Do you have what it takes to be a sustainability leader?

by Shannon Houde

Today’s business school graduates are tomorrow’s leaders, but do they have the skills necessary to lead our society toward a more sustainable future? The Sky Future Leaders survey details the numerous ways that tomorrow’s business leaders identify themselves as the first ‘sustainable generation’. The survey of 750 corporate graduate trainees, high potential middle-managers and MBA students found that a large portion of these current and future business leaders believe in the importance of incorporating sustainability in business practices as well as in their own careers. For example, 96% of respondents plan on being involved with sustainability in their careers, and 79% of cited the vision and values of a company as an important factor when looking at potential employers.

Despite respondents’ expressed interest and support for sustainability, as the Guardian points out, many appear to lack a conceptual understanding of the complexities of sustainability.  While most associate sustainability with common environmental actions like recycling and cutting carbon footprints, their grasp of economic and social sustainability concepts appears more limited.

The task of embedding sustainability into all areas of a business’ operations will require leaders with more than just knowledge and awareness of sustainability issues. To be the world’s first “sustainable generation”, future business leaders must also:


Sign Up For Our Newsletter

Sign up

1. Understand the sustainability landscape.

Knowing the sustainability landscape means understanding how environmental, social and economic sustainability issues relate to your business sector, services, products, and supply chains. You should also be aware of your competitors and their sustainability agendas and strategies.  A true understanding of the landscape makes it possible for managers to successfully link their business strategy with their sustainability strategy.

2. Collaborate.

Collaboration is about finding ways to work across teams, share knowledge and build collective solutions.  This is important in sustainability because no one organisation sits alone in this agenda.  The public, private, and NGO sectors must work collectively to find ways to link policy to practice.  Sharing ideas and knowledge may seem risky in a competitive business environment, but when it comes to sustainability, companies cannot afford to act alone.  Broad, collective action is the only way that the bigger agenda of sustainable futures will move forward.

3. Innovate.

In order to remain competitive in today’s fast-changing marketplace, innovation is the only option.  Sustainability is about staying ahead of the future needs of consumers, employees, and shareholders while minimizing social and environmental impacts.  Creating a better future requires leaders to “shake it up”, to question the status quo, to think outside of the box.  Sustainability is a relatively new and fast-growing function of business, which presents companies with a huge opportunity to lead the way in corporate innovation.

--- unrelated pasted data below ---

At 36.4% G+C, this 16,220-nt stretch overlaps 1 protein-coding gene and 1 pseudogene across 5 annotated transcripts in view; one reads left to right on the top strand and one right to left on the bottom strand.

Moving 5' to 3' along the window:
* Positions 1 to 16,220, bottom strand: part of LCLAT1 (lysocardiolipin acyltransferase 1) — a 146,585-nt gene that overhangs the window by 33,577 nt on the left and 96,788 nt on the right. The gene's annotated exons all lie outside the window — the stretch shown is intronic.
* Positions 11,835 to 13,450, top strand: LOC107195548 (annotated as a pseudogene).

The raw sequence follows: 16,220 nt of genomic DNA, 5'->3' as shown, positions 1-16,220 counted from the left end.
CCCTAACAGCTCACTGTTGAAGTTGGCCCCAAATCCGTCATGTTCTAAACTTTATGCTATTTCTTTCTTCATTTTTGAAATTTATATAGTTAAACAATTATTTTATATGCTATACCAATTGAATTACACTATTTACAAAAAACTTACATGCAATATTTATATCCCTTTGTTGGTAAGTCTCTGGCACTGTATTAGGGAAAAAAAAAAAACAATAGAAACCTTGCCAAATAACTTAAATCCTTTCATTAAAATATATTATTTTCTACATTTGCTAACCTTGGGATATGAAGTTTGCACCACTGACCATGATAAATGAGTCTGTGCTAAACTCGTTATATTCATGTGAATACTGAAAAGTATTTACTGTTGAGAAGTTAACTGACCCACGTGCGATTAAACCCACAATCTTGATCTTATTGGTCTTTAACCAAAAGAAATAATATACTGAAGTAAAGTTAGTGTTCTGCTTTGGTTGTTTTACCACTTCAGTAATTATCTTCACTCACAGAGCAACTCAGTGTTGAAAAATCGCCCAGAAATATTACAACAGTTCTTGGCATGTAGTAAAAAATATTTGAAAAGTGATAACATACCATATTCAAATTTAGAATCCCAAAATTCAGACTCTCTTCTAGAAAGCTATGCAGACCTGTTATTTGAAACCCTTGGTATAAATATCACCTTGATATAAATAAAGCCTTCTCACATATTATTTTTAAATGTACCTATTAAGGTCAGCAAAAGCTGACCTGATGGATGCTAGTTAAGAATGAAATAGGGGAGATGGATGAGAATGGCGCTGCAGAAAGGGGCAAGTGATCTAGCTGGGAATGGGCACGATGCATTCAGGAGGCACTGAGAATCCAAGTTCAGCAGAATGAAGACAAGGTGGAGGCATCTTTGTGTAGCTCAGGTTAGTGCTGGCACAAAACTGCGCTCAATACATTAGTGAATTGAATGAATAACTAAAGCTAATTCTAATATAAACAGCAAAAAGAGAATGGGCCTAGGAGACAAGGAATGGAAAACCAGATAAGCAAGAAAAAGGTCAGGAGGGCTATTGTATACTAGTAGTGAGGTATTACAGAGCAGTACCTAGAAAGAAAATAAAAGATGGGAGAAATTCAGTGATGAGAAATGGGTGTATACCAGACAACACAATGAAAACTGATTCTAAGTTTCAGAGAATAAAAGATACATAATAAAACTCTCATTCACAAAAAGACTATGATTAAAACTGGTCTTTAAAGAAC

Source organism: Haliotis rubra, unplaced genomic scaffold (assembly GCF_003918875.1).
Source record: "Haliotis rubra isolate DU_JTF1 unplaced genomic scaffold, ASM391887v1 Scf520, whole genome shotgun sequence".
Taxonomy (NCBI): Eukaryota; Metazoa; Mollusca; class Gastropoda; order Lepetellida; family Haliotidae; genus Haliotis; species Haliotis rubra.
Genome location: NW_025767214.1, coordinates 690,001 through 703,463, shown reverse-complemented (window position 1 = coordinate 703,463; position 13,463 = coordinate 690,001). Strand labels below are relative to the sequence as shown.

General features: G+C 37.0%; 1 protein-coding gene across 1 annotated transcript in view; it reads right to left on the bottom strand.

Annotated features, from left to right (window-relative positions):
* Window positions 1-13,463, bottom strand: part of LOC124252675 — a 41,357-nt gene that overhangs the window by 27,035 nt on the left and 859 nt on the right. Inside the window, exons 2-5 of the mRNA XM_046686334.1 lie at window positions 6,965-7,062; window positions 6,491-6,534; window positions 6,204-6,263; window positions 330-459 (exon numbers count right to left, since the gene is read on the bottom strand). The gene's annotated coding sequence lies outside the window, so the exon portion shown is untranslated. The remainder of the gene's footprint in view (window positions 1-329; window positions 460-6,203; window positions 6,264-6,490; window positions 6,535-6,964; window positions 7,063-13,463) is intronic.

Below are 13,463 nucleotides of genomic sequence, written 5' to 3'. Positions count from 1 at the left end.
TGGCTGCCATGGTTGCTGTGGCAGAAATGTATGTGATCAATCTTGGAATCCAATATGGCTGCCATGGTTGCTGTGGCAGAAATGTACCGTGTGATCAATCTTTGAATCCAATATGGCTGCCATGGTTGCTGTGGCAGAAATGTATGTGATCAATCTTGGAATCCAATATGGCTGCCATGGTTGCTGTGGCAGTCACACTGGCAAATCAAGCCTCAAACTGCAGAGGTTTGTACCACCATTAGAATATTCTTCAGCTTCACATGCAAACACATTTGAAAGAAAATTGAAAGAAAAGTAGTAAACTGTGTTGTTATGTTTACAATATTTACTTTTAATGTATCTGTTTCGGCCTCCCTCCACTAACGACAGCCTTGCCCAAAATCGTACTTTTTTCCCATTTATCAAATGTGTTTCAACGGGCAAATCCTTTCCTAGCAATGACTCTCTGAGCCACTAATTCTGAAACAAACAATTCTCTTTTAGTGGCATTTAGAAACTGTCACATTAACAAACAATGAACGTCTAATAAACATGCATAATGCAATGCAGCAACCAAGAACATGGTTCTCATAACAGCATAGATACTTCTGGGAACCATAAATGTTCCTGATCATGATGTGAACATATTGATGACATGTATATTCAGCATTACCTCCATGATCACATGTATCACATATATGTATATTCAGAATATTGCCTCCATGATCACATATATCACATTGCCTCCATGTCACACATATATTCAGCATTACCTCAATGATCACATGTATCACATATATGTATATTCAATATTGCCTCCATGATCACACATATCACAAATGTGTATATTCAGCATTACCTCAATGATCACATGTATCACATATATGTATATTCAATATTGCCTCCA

4. Engage stakeholders.

Sustainability leaders will only succeed if they engage others.  Engagement is about listening – listening to stakeholders, to senior executives, to the markets, to partners.  Effective leaders can only truly engage once they understand the needs of its key stakeholders.  Then it is about prioritising their issues, addressing them transparently, and reporting back to the stakeholders the results of the progress and on-going challenges.

If you’re meeting these four key requirements, you may be on the fast track to becoming a sustainability leader.  If you work with a sustainability leader, determine if he or she is exercising these key skills.  If not, encourage change!

This article originally appeared on Acre


You may also like...

Why ESG is Crucial to Your Talent Agenda

In 2019, Alan Jope did something that few chief executives do. Standing in front of a crowd of journalists, the boss of Unilever—the company behind Marmite, Magnums and Dove—announced the company was no longer interested in brands within its portfolio that failed to have some kind of a positive impact on either planet or society. Profits were no longer enough. In fact, he’d go so far as to sell off brands that didn’t do good. DON’T MISS OUTON MORE FREE

By Shannon Houde
What the Growing Corporate Sustainability Movement Means for Recruiting Top Talent

It wasn’t that long ago that corporate social responsibility (CSR) and sustainability teams were shoved in back offices, miles from the core operations of a business. Even worse, responsibility for corporate sustainability would sometimes be awkwardly shoved onto an existing role with little care or attention from senior leadership. Now, the picture looks very different. A perfect storm of climate change, COVID, and conscious consumerism has forced all businesses across every sector to reevaluate their actions on social and environmental issues. One survey of

By Shannon Houde
Book Launch! Good Work: How to Build a Career that makes a Difference in the World

Joel Makower interviews Good Work author, Shannon Houde, about the evolving impact economy and how to shape a career that makes a difference. DON’T MISS OUTON MORE FREE TIPS Sign Up For Our Newsletter Sign up

By Shannon Houde
10 biggest sustainability & social impact trends going into 2021

In so many ways 2020 was a seismic year for sustainability and social impact. From a global pandemic, to raging wildfires, and the changing face of both work and wellbeing, the last 12 months will have a legacy that lasts far beyond Covid-19. Here are 10 trends that came out of 2020 that all sustainability / CSR professionals need to know about.   DON’T MISS OUTON MORE FREE TIPS Sign Up For Our Newsletter Sign up The threat of climate change

By Shannon Houde


Book a 30-minute trial session with Shannon